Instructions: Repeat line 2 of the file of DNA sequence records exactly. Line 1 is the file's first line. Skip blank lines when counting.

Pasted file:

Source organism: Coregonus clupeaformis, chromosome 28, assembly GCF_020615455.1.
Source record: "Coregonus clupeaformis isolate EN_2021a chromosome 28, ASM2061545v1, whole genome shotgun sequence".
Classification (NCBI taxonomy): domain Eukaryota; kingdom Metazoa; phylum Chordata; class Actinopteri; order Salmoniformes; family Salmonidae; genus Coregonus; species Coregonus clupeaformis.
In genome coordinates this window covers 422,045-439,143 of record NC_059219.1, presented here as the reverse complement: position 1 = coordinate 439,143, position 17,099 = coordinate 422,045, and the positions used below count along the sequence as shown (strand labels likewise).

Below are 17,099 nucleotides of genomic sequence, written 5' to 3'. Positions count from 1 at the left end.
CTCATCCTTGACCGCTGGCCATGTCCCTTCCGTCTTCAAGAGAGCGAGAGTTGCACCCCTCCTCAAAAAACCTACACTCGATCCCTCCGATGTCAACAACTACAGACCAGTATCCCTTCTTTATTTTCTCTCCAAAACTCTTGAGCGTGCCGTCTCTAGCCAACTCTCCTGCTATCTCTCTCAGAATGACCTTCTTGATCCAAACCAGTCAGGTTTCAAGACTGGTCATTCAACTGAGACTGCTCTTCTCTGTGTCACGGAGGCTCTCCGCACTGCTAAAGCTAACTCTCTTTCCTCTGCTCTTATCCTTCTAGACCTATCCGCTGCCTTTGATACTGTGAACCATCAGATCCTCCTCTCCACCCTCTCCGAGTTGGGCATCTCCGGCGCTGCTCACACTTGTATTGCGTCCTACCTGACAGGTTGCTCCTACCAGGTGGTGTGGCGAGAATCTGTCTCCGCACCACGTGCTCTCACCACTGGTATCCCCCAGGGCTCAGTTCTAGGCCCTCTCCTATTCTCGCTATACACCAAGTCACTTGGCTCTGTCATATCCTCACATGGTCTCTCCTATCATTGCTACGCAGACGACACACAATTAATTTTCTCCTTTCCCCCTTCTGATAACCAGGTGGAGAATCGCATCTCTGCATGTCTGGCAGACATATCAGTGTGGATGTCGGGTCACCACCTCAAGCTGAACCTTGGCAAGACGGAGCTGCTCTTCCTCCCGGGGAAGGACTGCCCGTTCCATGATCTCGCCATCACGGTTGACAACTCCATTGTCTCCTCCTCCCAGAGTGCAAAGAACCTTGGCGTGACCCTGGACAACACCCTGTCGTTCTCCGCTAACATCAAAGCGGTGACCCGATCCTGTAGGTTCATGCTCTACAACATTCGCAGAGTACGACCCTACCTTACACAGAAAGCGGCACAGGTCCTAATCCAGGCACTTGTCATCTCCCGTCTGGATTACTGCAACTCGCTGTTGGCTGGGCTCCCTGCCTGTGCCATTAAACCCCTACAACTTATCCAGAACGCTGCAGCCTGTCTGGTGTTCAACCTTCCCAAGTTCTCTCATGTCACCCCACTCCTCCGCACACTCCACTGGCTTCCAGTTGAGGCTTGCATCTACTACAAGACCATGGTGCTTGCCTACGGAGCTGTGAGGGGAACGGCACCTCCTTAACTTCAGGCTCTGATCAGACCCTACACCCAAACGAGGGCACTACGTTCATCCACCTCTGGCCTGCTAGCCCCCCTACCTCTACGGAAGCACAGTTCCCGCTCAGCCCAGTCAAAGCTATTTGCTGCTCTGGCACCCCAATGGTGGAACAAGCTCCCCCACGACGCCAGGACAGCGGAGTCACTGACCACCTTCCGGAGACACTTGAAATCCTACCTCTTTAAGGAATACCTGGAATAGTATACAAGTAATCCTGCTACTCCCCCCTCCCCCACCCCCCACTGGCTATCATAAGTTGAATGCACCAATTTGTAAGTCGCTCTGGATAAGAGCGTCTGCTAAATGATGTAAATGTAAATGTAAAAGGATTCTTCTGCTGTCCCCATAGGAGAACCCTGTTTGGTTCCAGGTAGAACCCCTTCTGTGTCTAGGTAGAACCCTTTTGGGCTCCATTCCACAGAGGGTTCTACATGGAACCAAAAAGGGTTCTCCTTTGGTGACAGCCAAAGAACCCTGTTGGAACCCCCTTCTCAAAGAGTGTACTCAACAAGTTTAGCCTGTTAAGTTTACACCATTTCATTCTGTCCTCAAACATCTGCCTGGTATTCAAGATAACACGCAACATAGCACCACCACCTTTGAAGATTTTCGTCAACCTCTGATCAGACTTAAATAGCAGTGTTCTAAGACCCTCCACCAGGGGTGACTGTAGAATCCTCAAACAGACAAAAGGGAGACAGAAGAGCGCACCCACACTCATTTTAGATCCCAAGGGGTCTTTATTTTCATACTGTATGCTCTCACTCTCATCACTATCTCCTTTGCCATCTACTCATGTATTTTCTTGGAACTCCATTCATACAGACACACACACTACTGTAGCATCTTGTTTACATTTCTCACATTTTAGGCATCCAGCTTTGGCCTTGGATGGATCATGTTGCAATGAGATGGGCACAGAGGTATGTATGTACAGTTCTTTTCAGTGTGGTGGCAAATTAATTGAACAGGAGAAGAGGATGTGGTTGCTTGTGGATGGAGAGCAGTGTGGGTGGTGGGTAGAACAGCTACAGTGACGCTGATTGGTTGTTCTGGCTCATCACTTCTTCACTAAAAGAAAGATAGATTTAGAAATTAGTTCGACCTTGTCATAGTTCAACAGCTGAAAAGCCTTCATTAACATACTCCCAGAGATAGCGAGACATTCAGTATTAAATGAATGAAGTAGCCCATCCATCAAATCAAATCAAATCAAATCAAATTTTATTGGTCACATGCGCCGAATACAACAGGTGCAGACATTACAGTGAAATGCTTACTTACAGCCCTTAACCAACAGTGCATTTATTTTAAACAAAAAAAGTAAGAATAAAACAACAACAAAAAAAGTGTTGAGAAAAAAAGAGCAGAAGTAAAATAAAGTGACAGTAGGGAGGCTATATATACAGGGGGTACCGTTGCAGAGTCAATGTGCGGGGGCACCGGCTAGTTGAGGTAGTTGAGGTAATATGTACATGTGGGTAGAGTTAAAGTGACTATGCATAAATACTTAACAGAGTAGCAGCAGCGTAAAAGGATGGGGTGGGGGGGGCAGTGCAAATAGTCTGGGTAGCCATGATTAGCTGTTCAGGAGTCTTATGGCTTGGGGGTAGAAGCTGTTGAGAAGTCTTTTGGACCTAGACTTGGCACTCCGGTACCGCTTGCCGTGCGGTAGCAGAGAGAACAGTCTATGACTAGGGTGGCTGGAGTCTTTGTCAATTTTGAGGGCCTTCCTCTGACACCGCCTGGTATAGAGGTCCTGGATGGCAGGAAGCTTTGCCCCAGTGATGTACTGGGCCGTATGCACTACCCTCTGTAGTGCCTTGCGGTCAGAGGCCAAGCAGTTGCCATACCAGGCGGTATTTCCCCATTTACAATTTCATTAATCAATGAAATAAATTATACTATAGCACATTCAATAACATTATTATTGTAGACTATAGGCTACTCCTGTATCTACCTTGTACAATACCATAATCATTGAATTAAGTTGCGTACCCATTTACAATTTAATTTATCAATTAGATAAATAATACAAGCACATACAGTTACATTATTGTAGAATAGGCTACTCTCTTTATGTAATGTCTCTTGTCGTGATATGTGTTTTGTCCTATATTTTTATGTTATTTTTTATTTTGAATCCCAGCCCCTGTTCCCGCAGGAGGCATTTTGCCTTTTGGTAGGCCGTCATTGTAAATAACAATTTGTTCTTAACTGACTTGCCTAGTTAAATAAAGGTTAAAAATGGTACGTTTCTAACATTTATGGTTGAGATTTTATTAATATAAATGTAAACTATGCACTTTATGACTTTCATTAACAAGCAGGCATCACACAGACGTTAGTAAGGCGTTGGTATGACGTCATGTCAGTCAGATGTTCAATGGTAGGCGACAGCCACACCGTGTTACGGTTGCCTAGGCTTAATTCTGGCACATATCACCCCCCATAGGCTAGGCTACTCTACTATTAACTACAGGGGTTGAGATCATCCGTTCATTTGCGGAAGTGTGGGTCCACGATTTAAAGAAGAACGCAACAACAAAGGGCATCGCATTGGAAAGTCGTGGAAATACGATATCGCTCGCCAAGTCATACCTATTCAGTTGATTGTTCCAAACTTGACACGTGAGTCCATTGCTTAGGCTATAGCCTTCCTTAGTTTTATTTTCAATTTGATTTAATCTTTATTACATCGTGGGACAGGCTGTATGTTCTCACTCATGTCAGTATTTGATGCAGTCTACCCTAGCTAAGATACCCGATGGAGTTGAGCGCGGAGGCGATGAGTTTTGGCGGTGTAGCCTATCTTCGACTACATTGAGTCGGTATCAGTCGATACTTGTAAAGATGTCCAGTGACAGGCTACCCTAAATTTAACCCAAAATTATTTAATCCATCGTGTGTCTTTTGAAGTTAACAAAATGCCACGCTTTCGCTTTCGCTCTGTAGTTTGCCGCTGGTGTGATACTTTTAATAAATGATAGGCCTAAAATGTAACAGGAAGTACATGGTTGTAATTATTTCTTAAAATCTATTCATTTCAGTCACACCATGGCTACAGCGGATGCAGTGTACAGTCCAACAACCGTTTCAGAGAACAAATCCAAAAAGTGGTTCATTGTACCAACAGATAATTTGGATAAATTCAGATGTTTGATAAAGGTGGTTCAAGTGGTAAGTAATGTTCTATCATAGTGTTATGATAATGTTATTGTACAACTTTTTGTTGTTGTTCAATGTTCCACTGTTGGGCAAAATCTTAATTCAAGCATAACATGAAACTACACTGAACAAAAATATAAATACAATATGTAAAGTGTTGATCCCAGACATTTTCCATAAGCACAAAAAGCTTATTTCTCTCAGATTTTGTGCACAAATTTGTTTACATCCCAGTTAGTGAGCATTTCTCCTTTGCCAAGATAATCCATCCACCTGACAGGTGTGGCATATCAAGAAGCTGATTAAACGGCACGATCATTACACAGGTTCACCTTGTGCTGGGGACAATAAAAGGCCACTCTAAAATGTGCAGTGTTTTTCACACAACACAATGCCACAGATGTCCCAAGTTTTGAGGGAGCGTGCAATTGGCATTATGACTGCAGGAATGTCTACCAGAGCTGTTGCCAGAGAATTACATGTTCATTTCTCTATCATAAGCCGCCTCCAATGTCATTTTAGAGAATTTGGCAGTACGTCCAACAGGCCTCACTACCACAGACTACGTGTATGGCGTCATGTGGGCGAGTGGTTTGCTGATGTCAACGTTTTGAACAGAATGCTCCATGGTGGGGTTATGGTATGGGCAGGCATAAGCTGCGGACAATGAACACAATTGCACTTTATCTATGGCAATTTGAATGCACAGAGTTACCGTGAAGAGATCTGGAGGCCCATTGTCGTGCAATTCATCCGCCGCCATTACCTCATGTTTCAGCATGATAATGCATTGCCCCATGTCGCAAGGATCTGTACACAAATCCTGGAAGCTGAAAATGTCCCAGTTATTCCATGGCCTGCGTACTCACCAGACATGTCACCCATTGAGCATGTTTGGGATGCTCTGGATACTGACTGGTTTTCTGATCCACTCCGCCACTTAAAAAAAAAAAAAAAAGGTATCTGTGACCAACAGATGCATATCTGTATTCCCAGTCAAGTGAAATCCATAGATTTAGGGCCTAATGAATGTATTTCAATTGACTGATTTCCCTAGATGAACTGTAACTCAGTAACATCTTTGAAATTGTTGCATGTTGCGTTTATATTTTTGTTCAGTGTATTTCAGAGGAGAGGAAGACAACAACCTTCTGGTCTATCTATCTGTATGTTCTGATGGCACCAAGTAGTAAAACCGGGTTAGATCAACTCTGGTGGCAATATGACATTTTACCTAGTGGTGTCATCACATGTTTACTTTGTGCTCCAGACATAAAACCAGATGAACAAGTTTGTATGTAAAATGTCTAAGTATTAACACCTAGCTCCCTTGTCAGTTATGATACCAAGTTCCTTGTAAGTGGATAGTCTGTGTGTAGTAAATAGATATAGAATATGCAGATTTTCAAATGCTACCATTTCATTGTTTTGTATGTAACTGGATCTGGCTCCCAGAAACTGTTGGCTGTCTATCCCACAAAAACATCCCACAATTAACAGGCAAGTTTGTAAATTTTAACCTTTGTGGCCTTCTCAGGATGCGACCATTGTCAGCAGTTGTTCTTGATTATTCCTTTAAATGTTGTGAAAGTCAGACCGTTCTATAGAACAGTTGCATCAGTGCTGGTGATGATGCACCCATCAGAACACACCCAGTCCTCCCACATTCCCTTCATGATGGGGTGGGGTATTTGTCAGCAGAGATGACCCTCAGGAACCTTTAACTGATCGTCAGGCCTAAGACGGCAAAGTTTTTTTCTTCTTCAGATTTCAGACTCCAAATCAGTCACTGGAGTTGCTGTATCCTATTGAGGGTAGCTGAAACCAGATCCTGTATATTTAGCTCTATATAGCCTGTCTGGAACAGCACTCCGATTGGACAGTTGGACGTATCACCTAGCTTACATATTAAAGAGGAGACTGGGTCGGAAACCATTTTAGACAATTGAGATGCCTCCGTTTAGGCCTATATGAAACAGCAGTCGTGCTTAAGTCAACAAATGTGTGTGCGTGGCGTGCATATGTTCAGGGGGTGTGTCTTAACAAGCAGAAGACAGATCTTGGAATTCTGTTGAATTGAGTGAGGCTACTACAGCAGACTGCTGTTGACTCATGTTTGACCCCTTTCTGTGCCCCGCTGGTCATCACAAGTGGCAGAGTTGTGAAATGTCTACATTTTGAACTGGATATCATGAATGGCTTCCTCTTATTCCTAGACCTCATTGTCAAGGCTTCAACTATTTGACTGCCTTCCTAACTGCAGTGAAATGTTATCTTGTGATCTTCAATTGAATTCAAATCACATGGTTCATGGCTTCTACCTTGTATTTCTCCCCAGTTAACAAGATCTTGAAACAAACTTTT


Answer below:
Source record: "Coregonus clupeaformis isolate EN_2021a chromosome 28, ASM2061545v1, whole genome shotgun sequence".